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US vessel fires on boat in Gulf, killing one and injuring three

Jacob D. Moore / Navy Visual News Service via EPA

The USNS Rappahannock opened fire on a small boat, possibly a pleasure craft, about 10 miles offshore from Dubai in the Persian Gulf, U.S. officials told NBC News.

WASHINGTON – U.S. officials tell NBC News that at least one person was killed and three others injured when a U.S. Navy ship, the USNS Rappahannock, opened fire on a small boat about 10 miles offshore from Dubai in the Persian Gulf on Monday.

The U.S. officials say the boat, possibly a pleasure craft, ignored warnings and was closing in on the U.S. Navy supply ship in an "aggressive and threatening manner."

The crew aboard the Navy ship sent out repeated warnings, including radio calls, flashing lights, lasers and ultimately warning shots from a 50-caliber machine gun.  When the boat failed to heed the warnings, the crew was ordered to open fire with the 50-caliber gun.

The small vessel disregarded warnings as it approached the U.S. ship near Jebel Ali, United Arab Emirates. NBC's Brian Williams reports.

According to a press release from the Navy, “in accordance with Navy force protection procedures, the sailors on the USNS Rappahannock (T-AO 204) used a series of non-lethal, preplanned responses to warn the vessel before resorting to lethal force.”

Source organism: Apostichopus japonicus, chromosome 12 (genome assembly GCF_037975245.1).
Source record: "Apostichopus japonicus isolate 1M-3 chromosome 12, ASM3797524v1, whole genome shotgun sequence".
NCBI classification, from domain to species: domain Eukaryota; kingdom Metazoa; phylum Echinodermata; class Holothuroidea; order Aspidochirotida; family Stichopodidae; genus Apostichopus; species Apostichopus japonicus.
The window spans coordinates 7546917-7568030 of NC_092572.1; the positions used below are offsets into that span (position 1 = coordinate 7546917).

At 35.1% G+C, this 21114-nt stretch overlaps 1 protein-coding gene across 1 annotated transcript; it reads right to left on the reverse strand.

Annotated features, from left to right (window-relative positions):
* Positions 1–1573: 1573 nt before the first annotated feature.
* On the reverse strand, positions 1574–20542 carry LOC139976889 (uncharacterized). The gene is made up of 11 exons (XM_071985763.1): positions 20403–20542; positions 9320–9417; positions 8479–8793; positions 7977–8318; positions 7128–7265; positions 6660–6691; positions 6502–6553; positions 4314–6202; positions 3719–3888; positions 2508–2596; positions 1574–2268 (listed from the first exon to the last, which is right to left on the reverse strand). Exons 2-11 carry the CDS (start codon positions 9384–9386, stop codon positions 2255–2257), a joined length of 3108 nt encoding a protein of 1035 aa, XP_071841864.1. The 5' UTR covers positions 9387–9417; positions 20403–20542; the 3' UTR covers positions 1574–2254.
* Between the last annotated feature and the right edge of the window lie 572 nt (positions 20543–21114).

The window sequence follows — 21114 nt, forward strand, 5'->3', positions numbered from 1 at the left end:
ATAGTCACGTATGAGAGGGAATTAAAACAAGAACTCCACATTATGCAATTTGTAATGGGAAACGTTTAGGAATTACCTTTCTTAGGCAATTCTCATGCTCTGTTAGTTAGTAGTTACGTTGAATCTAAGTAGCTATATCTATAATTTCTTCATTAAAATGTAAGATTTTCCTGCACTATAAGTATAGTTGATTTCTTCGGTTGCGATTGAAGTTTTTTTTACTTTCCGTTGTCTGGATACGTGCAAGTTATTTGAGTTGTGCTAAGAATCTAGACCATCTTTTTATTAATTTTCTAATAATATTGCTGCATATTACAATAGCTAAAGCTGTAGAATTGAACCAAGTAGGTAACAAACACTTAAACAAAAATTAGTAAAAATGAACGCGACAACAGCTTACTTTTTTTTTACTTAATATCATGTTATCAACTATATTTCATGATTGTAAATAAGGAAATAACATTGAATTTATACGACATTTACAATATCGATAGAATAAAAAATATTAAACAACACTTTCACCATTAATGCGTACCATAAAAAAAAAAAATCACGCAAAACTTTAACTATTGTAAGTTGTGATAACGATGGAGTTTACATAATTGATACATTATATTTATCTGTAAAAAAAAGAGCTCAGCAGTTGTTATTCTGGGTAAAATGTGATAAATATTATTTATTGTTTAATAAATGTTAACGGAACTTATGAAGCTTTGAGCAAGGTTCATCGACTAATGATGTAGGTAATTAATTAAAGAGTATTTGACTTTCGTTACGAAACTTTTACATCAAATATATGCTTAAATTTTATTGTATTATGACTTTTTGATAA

U.S. officials say as of now it's unclear whether the dead and injured are from the United Arab Emirates or India, but they stress there is no indication that Iran or Iranians were in anyway involved in Monday's incident.

A U.S. Navy investigation is under way.

Iran: We can destroy US bases 'minutes after attack' 

Rising tensions
The Pentagon also announced Monday that it is sending the aircraft carrier USS John C. Stennis to the Persian Gulf region – four months earlier than previously scheduled. The Stennis strike group, which also includes the Aegis guided-missile cruiser USS Mobile Bay and some 5,500 sailors, will also be on an eight month deployment – twice as long as the group was originally scheduled to be deployed. 

This major shift in the Stennis deployment is a response to the steadily rising tensions over Iran's nuclear program, Iran's threat to shut down the Strait of Hormuz over tighter international sanctions, and the possibility that Israel may launch preemptive airstrikes against Iran's nuclear facility.

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A potential showdown is looming over Iran's nuclear program after word that Tehran's new bargaining position could split Israel and the United States. The Washington Post's David Ignatius reports.

The shift and extension of the Stennis deployment will allow CENTCOM to keep two aircraft carriers in the Persian Gulf region, Gulf of Oman and North Arabian Sea, not only as a hedge against Iran, but to support combat air operations over Afghanistan.

The aircraft Carrier USS Lincoln left the Persian Gulf area Monday.

Aircraft carrier USS Stennis going to Persian Gulf early, staying longer

The carriers Enterprise and Eisenhower will remain in the region until the Stennis relieves the Enterprise about five months from now.   

 Please check back in on this developing story. 

 NBC News' Jim Miklaszewski and Courtney Kube at the Pentagon, and The Associated Press contributed to this report.

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